The soap looks lovely, nice swirl pattern on top! It looks like, from the level of fullness in the mold, that you didn’t accidentally double any ingredients or anything obvious like that. Sometimes soaps just take a little longer to set up. Is the bottom of the soap soft or completely liquid underneath? If the soap is simply soft, I recommend placing it in the freezer until solid, then turning it out onto waxed paper to air out for a few days. That should solidify things well. This particular batch of soap may end up being a little slow to harden up, but by six weeks of curing it should be similar to others.
However, if the soap underneath is truly liquid and not set at all, that would indicate separation of the contents. That might be caused by not coming to a full enough trace. It can also possibly be caused by the particular fragrance oil you have used. Whenever buying a fragrance oil for the first time, I definitely recommend reading the comments from other users to see if anyone has had problems with a fragrance oil in cold process soap.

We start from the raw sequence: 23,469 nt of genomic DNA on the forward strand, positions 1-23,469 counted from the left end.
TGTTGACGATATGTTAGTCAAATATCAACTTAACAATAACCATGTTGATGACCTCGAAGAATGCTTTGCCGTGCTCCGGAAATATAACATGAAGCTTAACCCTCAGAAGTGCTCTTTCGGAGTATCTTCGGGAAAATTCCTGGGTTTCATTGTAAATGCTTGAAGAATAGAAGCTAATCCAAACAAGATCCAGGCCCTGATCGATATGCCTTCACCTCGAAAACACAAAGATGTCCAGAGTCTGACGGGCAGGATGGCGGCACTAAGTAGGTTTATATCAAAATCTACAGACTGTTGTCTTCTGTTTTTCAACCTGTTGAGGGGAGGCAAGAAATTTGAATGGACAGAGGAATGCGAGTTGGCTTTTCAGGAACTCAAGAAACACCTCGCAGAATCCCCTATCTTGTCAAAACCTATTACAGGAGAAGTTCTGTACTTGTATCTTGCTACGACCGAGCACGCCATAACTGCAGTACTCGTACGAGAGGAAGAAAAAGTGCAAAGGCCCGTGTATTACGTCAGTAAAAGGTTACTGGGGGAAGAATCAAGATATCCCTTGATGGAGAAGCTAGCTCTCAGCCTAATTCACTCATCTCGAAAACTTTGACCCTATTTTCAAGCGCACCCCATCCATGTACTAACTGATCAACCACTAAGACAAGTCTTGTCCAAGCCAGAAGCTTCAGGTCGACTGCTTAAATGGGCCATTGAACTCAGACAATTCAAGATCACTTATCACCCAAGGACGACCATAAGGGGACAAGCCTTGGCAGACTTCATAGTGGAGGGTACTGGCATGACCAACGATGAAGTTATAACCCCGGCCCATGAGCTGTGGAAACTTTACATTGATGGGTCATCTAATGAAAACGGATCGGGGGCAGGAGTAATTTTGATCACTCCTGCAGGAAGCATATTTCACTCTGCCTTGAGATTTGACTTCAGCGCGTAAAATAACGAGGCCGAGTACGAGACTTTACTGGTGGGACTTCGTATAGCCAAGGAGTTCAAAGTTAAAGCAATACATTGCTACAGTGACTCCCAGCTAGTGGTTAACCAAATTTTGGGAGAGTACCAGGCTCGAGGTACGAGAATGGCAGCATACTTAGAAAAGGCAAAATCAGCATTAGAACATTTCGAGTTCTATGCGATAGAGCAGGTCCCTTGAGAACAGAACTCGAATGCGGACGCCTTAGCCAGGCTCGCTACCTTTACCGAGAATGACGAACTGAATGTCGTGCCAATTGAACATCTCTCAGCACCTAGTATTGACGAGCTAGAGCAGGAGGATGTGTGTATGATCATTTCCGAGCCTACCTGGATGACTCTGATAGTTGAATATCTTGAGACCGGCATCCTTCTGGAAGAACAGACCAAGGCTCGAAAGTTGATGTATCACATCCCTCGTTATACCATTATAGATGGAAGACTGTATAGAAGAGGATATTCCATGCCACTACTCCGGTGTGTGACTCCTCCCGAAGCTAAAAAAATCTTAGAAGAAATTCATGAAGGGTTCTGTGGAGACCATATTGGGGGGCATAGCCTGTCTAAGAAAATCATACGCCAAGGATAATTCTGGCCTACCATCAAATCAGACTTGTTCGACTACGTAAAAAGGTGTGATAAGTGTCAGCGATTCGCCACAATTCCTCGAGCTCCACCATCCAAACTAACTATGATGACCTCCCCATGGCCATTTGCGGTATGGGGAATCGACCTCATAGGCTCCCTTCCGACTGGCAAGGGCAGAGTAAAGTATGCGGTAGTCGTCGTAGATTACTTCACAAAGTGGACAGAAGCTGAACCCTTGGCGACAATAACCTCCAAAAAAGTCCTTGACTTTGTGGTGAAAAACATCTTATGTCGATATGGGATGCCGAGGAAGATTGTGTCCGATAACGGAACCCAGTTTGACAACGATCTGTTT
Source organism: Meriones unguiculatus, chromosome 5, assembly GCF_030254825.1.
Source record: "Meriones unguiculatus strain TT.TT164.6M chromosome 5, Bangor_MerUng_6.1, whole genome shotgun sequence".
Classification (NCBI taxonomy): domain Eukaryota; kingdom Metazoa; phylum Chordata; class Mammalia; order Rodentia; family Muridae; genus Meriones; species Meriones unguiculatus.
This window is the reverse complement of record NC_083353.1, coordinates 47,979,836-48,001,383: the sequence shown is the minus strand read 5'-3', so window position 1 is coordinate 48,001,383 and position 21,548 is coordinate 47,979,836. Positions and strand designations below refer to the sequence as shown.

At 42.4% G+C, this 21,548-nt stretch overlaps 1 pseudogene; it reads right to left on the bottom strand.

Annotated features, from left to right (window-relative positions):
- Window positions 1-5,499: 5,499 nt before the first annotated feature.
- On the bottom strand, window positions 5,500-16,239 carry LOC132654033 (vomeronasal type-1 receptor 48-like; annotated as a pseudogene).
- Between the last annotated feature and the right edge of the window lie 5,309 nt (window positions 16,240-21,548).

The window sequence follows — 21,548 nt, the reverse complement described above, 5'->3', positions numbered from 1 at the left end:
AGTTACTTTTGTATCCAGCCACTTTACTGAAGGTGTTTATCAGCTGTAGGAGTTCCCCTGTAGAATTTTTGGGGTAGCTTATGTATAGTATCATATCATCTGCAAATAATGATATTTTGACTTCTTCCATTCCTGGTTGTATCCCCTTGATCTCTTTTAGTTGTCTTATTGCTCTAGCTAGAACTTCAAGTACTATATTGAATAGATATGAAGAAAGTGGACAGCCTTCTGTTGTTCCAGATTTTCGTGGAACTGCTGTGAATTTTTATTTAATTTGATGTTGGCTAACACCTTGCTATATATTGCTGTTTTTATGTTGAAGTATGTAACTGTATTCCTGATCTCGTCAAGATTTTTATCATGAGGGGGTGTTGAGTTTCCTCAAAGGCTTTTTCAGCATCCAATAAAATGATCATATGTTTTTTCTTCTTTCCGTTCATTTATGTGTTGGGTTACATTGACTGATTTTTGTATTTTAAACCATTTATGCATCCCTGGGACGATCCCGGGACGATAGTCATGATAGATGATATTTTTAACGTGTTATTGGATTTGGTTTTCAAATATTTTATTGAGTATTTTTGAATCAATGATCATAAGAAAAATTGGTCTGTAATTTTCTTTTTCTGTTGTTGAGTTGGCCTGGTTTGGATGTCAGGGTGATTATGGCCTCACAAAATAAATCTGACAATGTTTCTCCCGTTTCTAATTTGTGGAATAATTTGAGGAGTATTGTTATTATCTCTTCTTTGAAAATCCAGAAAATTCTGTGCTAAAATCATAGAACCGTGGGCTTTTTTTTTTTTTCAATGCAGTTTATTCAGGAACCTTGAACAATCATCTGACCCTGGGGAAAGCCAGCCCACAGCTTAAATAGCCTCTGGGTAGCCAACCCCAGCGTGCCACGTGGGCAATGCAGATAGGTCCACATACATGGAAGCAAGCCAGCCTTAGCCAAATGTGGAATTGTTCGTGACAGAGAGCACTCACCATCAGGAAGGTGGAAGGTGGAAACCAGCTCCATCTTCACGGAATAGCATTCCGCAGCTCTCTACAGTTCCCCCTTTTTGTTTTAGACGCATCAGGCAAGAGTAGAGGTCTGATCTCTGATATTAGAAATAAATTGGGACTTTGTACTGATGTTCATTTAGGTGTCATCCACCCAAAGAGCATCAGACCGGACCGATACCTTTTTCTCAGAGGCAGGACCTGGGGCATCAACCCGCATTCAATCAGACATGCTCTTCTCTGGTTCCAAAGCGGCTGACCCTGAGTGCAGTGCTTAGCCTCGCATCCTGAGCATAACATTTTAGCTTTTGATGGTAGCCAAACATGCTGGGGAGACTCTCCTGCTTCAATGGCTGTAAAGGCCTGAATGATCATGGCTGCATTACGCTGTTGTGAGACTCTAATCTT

But if the soap is indeed separated in the mold, never fear – hot process can fix the mess and turn it into usable soap. Simply turn out the contents of the mold into a crockpot set on Low and process, stirring occasionally, until the mixture is fully incorporated and thick like oatmeal or mashed potatoes. Test it to make sure the lye is finished working, either with a pH testing strip or with the tongue-touch “zap” test. If the lye is done, pour into the mold and allow to set. It should be very firm within 24 hours and easy to turn out and slice. – Melanie